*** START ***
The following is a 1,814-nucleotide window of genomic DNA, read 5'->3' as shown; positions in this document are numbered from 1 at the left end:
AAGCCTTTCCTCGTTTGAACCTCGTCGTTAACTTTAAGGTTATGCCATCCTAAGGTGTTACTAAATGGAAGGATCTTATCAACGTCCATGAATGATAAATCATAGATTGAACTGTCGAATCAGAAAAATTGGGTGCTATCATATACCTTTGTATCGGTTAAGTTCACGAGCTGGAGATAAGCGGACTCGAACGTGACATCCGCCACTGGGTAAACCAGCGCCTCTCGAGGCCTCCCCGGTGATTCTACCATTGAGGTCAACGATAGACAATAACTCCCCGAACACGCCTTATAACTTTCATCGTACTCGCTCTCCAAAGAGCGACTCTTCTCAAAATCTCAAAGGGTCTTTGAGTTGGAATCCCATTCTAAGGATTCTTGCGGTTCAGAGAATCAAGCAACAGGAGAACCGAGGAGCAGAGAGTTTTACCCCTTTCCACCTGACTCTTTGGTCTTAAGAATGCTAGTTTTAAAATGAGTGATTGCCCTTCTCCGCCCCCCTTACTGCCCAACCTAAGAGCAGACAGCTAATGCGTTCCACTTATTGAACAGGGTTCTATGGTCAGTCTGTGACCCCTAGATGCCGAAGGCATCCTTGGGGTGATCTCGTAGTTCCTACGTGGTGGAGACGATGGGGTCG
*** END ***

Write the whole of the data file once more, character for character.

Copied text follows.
The following is a 1,814-nucleotide window of genomic DNA, read 5'->3' as shown; positions in this document are numbered from 1 at the left end:
AAGCCTTTCCTCGTTTGAACCTCGTCGTTAACTTTAAGGTTATGCCATCCTAAGGTGTTACTAAATGGAAGGATCTTATCAACGTCCATGAATGATAAATCATAGATTGAACTGTCGAATCAGAAAAATTGGGTGCTATCATATACCTTTGTATCGGTTAAGTTCACGAGCTGGAGATAAGCGGACTCGAACGTGACATCCGCCACTGGGTAAACCAGCGCCTCTCGAGGCCTCCCCGGTGATTCTACCATTGAGGTCAACGATAGACAATAACTCCCCGAACACGCCTTATAACTTTCATCGTACTCGCTCTCCAAAGAGCGACTCTTCTCAAAATCTCAAAGGGTCTTTGAGTTGGAATCCCATTCTAAGGATTCTTGCGGTTCAGAGAATCAAGCAACAGGAGAACCGAGGAGCAGAGAGTTTTACCCCTTTCCACCTGACTCTTTGGTCTTAAGAATGCTAGTTTTAAAATGAGTGATTGCCCTTCTCCGCCCCCCTTACTGCCCAACCTAAGAGCAGACAGCTAATGCGTTCCACTTATTGAACAGGGTTCTATGGTCAGTCTGTGACCCCTAGATGCCGAAGGCATCCTTGGGGTGATCTCGTAGTTCCTACGTGGTGGAGACGATGGGGTCG